Naloxone: Surviving An Overdose May Depend On Where You Live

naloxone injectable
A Rockford firefighter displays a dose of Naloxone which the department carries on their ambulances to treat opioid drug overdoses on July 14, 2017 in Rockford, Illinois. Rockford, a city of about 150,000 located in northern Illinois, averages about 2 overdose deaths per week, the majority of which are heroin related. Scott Olson/Getty Images

One drug—known as naloxone or Narcan—may have saved thousands of people from dying of an opioid overdose. However, how available the drug is for law enforcement officers and civilians to use can depend on a patchwork of regulations and local opinions, as the Associated Press reported Monday.

The AP's report details the different approaches that two county sheriffs in Ohio take to the drug—one encourages officers to carry the drug, while the other has concerns about its efficacy as a tool in the opioid epidemic and its potential effect on his officer's safety.

Naloxone can reverse overdoses because the chemical binds to the same receptors on brain cells that drugs like heroin do, according to the National Institute on Drug Abuse. However, naloxone just blocks the receptor; it doesn't get people high. It's even powerful enough to force heroin or another opioid to get off the receptor. Since 2015, the drug has been available as a nasal spray.

However, the sheriffs in Ohio are not the only illustration of the radically different approaches taken to naloxone; the federal government and those in some states are also taking different tacks. While the White House declared the opioid crisis to be a public health emergency in October, the announcement didn't mention naloxone, STAT reported. Meanwhile, some state governments had already declared emergencies and taken several naloxone-specific steps.

Delaware bought and gave out naloxone kits for agencies in 2016. New York's state government has offered up to $40 off the price of naloxone kits since August as part of a co-payment assistance program for people with prescription insurance coverage.

New York State Attorney General Eric Schneiderman (C) and New York Police Commissioner Bill Bratton (L) speak at a press conference about a new community prevention program for heroin overdoses in which New York police officers will carry kits with Naloxone, an heroin antidote that can reverse the effects of an opioid overdose, on May 27, 2014 in New York City. Andrew Burton/Getty Images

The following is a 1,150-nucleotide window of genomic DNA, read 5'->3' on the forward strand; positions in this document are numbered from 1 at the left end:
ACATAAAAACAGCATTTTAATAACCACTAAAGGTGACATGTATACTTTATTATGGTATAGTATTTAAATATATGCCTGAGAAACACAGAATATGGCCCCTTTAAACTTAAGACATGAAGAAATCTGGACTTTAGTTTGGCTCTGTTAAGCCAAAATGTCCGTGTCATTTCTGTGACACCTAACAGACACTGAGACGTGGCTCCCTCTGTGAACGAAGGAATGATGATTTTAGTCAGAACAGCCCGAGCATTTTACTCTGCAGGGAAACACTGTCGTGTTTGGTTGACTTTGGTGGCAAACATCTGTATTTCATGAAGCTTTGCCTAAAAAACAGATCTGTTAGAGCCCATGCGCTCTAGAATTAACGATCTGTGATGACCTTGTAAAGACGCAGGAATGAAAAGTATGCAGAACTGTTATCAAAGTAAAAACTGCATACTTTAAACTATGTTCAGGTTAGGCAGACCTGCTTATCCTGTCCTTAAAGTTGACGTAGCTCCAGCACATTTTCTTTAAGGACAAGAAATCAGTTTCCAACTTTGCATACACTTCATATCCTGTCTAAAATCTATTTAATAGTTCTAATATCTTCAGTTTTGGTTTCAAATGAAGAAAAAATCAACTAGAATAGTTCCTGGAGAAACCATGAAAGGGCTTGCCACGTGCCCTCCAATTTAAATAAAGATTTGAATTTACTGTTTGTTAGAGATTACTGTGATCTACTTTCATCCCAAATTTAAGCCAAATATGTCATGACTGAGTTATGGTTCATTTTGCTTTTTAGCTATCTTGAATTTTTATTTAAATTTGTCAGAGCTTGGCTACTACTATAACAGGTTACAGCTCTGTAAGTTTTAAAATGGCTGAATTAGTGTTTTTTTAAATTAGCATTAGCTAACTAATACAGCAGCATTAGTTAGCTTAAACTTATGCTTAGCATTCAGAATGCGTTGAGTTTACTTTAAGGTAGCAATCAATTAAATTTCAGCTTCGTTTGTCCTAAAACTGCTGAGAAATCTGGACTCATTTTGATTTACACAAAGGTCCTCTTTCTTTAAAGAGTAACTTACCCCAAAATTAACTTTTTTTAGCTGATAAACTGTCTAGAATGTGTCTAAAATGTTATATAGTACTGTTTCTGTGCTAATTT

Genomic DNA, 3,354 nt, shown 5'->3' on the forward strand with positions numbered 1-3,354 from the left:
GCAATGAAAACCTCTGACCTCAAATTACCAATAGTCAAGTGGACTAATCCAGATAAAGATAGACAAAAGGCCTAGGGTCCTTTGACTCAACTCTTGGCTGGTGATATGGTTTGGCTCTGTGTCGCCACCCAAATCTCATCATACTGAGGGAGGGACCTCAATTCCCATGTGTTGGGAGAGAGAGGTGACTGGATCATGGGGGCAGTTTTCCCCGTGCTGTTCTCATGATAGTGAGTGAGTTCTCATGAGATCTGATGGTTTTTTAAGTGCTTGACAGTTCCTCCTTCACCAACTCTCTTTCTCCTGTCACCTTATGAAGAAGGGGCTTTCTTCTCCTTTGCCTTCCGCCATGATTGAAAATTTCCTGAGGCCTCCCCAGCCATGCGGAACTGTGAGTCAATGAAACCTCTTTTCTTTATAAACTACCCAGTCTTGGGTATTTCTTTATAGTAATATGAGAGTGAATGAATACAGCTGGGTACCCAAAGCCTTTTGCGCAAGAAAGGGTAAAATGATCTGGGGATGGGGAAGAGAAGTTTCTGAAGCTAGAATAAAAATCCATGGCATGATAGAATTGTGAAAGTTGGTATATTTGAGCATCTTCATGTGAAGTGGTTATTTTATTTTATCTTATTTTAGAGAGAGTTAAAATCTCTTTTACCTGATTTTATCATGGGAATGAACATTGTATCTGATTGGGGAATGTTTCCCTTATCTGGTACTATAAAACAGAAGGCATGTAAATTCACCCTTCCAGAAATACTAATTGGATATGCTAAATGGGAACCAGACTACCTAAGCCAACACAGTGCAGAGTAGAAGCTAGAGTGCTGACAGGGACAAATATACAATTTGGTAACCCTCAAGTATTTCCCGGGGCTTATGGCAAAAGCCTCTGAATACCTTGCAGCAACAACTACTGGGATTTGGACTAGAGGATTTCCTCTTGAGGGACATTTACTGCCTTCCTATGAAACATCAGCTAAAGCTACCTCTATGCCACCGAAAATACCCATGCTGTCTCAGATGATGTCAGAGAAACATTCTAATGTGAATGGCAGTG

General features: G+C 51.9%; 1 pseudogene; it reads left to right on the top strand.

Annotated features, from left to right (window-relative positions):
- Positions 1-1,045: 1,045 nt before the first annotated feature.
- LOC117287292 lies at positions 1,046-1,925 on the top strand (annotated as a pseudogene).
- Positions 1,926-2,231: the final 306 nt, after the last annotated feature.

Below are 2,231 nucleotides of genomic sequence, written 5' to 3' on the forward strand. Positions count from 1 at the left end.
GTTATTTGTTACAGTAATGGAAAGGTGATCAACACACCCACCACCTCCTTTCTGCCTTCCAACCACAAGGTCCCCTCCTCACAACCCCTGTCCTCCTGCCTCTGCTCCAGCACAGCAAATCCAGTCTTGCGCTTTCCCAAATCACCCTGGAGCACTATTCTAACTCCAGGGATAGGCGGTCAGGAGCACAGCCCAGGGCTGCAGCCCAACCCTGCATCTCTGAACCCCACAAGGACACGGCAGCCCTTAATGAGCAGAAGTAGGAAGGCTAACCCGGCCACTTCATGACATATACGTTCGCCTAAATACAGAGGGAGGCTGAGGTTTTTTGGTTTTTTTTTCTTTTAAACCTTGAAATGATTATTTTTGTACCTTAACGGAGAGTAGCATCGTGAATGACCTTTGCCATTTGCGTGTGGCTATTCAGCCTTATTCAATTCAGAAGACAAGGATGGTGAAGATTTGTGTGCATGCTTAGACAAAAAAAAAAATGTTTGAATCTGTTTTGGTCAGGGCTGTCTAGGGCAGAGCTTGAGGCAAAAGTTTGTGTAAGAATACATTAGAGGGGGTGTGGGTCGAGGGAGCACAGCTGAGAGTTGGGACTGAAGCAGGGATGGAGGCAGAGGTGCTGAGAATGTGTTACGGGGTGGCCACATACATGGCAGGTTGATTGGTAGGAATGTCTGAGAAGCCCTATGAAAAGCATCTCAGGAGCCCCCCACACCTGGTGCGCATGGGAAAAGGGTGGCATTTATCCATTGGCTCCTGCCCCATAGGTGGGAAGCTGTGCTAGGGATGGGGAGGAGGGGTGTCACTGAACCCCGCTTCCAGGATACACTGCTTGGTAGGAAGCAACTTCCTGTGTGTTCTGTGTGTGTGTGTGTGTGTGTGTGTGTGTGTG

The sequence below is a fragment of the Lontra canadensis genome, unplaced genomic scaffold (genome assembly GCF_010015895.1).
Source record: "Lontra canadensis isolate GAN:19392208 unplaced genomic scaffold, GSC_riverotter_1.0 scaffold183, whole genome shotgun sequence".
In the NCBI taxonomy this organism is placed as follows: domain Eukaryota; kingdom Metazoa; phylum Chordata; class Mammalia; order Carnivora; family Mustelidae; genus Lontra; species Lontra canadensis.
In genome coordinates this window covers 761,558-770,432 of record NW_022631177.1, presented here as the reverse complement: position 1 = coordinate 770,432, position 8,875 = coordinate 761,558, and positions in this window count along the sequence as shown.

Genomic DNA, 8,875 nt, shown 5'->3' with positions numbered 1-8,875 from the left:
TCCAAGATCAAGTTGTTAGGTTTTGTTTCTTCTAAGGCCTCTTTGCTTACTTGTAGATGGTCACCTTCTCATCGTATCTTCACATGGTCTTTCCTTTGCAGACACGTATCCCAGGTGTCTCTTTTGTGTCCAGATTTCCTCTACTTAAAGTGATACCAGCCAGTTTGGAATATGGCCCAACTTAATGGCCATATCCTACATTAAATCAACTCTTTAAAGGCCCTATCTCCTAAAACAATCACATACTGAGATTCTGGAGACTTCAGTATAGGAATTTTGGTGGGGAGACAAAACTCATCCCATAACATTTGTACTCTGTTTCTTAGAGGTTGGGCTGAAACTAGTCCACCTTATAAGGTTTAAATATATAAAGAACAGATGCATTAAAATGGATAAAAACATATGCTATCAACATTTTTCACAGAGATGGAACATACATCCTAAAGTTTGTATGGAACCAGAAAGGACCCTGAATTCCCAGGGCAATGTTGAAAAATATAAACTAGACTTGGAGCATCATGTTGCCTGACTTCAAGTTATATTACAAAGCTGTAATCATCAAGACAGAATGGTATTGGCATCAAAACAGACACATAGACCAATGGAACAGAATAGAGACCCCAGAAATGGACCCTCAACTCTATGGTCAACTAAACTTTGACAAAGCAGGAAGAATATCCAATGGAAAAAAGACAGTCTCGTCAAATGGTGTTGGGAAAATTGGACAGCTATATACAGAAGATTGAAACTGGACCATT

And indeed, Narcan's cost can be a burden, particularly for police departments in areas that have been particularly hard-hit by the opioid crisis. One city in Ohio had spent $100,000 on the drug when it had only $10,000 allocated for it in the budget, local Ohio paper the Journal-News reported, leading one city council member to ask whether there was a legal requirement for paramedics to respond to all overdose calls.

And in some areas, state and local police (including K9 units and officers patrolling buses and subways ) not only carry Narcan but will teach passing civilians how to use it. The New York Times reported on one particular session held earlier this year in Cambridge, Massachusetts' Central Square neighborhood; other sessions have been held since.

Some major pharmacy networks have committed to selling Narcan over the counter, capitalizing on state-level regulations that allow them to do so; CVS pharmacies do not require people in 41 states to have a prescription to buy Narcan, while Walgreens stocks the drug in every pharmacy and offers it over-the-counter in 45 states.

Unfortunately, even in areas where Narcan is widely available people still die after overdosing. In fact, as the Boston Globe reported, one study found that one in 10 people who had previously been revived with Narcan were dead within a year. "Naloxone is just a Band-Aid," one physician who did the study told the Globe. "It's not the cure."